Armstrong’s Weight: 72 Kg (158.76 lbs)
Pantani’s Weight: 57 kg (126 lbs aprox)

3- My calculated numbers from this page (Lower Rolling resistance 0.004, cannot adjust and average drag, not drafting)

http://www.mne.psu.edu/lamancusa/ProdDiss/Bicycle/bikecalc1.htm

Lance Armstrong 2004 Time Trial Alpe D’Huez: 458 W (6.4 W/kg)
Marco Pantani Record Time 1995: 387 W (6.8 W/kg)

4- Final numbers for Contador on the climb to Arcalis are:
Weight: 61 kg (134.5 lbs)
Gradient: 7.1%
Distance: 10.6 km
Average speed up the climb: 14.81685 mph (23.8403 km/hr)
Drag: Assume some head wind. Note that he was drafting for most of the climb but the wind still is going to drag you down from what I saw in the TV.

Power Output (#3): 402 W (6.6 W/kg) (Average drag)
Power Output (#2): 417 W (6.8 W/kg) (398 W if you assume 70% time drafting completely)

If you do what we call in engineering a “tornado chart” you’ll find that some variables are more important than others so don’t focus on the small details. Important variables are weight, speed and gradient. Wind can be a big factor had Contador been exposed to the head wind all the time which was not the case here. But if that was the case then his power output would have been closer to 450 W

Now we all know that this is not the same as having an actual power output machine, but this is a forum and what would we talk about if we can not speculate about things like this.

Now, you be the Judge.

BTW: In the link #2 there is a chart for time to exhaustion for a healthy person versus a first class athlete. The numbers from 390 to 470 W are off the chart. They don't fit that chart.
 
From the other Forum I obtained the time that Jan Ullrich employed to ride up to Arcalis and made similar calculations to the ones I did for Contador and this is what I got:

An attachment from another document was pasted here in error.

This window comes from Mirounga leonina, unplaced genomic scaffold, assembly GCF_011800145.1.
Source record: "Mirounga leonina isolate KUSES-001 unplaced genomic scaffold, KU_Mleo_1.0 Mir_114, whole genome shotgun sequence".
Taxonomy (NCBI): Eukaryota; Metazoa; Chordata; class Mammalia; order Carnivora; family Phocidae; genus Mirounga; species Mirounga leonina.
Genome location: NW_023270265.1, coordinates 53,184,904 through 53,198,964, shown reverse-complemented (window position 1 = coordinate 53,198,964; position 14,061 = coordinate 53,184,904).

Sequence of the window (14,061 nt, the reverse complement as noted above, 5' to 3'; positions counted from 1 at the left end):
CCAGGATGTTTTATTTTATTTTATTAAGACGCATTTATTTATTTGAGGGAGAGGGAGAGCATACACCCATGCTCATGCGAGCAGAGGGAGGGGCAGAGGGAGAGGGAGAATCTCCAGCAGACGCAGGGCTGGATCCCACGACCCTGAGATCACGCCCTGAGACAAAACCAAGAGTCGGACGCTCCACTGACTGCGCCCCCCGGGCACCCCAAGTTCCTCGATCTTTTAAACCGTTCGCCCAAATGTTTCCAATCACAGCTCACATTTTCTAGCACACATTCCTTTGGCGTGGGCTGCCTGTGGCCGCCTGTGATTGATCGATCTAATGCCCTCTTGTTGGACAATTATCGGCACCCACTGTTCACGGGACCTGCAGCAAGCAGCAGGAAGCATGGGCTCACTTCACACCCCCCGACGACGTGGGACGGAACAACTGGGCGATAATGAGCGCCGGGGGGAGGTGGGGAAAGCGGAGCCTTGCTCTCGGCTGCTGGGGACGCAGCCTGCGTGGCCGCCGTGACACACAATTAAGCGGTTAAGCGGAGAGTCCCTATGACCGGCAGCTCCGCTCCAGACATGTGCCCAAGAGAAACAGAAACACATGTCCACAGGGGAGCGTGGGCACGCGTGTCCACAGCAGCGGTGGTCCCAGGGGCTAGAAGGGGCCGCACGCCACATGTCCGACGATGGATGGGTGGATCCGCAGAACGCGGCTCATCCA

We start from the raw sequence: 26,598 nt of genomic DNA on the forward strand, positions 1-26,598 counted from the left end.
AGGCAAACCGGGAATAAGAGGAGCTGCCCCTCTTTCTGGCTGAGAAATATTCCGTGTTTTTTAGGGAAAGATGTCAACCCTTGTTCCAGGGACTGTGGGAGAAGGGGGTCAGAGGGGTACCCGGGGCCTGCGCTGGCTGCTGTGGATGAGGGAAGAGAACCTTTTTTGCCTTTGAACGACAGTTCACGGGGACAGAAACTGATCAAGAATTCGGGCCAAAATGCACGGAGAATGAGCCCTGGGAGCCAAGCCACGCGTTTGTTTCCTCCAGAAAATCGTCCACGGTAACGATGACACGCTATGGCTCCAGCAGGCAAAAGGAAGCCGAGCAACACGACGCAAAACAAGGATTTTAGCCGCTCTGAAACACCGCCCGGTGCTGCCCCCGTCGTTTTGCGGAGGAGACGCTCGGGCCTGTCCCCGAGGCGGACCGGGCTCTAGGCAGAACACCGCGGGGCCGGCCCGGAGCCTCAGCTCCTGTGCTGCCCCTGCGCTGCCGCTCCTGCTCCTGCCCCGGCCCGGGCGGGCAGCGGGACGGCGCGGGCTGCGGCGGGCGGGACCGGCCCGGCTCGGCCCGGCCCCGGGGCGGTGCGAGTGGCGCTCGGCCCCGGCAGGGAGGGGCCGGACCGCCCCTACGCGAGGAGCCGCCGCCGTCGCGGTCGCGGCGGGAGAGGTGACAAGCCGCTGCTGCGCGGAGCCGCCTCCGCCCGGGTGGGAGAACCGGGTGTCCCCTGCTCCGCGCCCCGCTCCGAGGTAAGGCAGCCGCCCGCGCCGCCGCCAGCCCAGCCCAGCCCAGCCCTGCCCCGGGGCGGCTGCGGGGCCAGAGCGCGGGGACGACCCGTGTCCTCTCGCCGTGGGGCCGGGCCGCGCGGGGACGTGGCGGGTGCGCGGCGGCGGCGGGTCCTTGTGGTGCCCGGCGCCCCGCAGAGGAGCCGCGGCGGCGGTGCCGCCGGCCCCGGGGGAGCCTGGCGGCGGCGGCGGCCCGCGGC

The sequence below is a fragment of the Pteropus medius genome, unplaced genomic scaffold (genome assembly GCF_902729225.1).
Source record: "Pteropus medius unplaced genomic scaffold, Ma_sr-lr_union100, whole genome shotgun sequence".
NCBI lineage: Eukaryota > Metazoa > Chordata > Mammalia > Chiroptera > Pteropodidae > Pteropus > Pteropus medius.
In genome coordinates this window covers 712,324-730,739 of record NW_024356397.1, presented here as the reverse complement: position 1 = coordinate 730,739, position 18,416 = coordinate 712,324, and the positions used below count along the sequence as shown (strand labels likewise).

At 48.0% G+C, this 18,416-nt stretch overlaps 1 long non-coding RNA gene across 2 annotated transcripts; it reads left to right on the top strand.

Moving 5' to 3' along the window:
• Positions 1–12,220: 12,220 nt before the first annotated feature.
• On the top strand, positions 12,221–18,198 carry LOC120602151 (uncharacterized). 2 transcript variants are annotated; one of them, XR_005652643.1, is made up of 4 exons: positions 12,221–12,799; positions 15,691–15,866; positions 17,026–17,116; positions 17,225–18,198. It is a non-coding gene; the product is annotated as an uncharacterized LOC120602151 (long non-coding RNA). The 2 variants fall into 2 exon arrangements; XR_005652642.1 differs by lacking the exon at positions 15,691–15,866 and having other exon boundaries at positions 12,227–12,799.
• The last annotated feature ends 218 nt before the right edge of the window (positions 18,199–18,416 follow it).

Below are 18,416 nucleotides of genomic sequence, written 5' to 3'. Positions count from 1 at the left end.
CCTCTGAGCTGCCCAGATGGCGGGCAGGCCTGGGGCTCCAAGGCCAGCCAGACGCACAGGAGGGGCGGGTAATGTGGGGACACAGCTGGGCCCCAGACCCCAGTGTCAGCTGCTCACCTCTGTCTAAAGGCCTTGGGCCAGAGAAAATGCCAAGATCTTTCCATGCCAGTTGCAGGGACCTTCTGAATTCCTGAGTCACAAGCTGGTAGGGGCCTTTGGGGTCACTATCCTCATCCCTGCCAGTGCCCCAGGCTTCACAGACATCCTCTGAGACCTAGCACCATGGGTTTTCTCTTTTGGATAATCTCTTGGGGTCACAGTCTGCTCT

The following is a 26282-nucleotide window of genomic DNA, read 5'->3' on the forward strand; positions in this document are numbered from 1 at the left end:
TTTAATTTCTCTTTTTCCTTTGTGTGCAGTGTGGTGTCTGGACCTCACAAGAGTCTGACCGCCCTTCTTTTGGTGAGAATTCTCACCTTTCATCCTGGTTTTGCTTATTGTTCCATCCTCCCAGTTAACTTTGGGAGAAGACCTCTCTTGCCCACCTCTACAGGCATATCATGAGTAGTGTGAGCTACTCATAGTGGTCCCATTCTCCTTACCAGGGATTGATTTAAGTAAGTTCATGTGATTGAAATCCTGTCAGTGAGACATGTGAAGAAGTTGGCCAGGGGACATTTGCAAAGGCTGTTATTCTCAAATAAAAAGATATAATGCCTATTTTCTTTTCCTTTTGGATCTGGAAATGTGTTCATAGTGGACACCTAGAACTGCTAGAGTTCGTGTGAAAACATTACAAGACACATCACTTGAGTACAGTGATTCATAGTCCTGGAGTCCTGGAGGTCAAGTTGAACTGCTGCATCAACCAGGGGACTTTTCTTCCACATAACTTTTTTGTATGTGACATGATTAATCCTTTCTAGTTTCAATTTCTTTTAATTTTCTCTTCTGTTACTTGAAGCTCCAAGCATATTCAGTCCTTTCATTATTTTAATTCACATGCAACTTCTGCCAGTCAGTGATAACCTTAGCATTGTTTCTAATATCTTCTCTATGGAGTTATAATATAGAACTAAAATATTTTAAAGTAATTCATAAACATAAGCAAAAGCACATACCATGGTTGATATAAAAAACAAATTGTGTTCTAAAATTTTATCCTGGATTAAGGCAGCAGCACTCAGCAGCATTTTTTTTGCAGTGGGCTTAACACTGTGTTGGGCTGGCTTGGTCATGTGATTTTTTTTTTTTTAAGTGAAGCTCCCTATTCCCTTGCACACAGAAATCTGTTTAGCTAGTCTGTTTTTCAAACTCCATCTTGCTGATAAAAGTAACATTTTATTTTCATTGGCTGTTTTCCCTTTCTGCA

Equation #2:
Assuming some head wind: 527 W (7.42 W/kg)
Assuming complete Draft (Very Conservative and it was not the case because he was on his own): 496 W (6.98 W/kg)

Equation #3:
Power Output: 510 W (7.2 W/kg)

That's really completely jacked. But if we compare with Contador's numbers you have to say that speed really took a hit. Maybe it was by design or maybe it was because doping is now more controlled. I don't know, you can be the judge on this one too.
 
Escarabajo said:
Power Output (#3): 402 W (6.6 W/kg) (Average drag)
Power Output (#2): 417 W (6.8 W/kg) (398 W if you assume 70% time drafting completely)

If you do what we call in engineering a “tornado chart” you’ll find that some variables are more important than others so don’t focus on the small details. Important variables are weight, speed and gradient. Wind can be a big factor had Contador been exposed to the head wind all the time which was not the case here. But if that was the case then his power output would have been closer to 450 W
.
With these numbers you can say that all riders are starting to catch up with what Armstrong was doing in 2004. I am starting to believe that unless Armstrong pour Alberto Contador's blood down the drain, he does not have a chance to defeat him unless he has different “practices”. You can even speculate that if the mountains in the Tour de France were not that weak that Lance could not make the podium in Paris just because the other riders are on the same leveled playing game and are younger than him.

Well, again, this is just pure speculation.
Chao. :D
 
Mar 13, 2009
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Escarabajo said:
With these numbers you can say that all riders are starting to catch up with what Armstrong was doing in 2004. I am starting to believe that unless Armstrong pour Alberto Contador's blood down the drain, he does not have a chance to defeat him unless he has different “practices”. You can even speculate that if the mountains in the Tour de France were not that weak that Lance could not make the podium in Paris just because the other riders are on the same leveled playing game and are younger than him.

Well, again, this is just pure speculation.
Chao. :D
but you know they will now pour the blood down the drain, and give Alberto placebo injections for the CNS, cardiac, and circulatory systems. So basically, he is farked. The courier will hear Contador's blood up to 100degreesC prior to coming, bingo, the blood has gone off.
 
Jul 7, 2009
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Great calculations Escarabajo! And very interesting website. My only question is ... was Lance's weight 72? I seem to recall seeing varying weights for riders, with some being higher (e.g. 74 for Armstrong), and some being less (e.g. 68 for Armstrong). I can't seem to find a link, so perhaps it is my increasingly poor memory!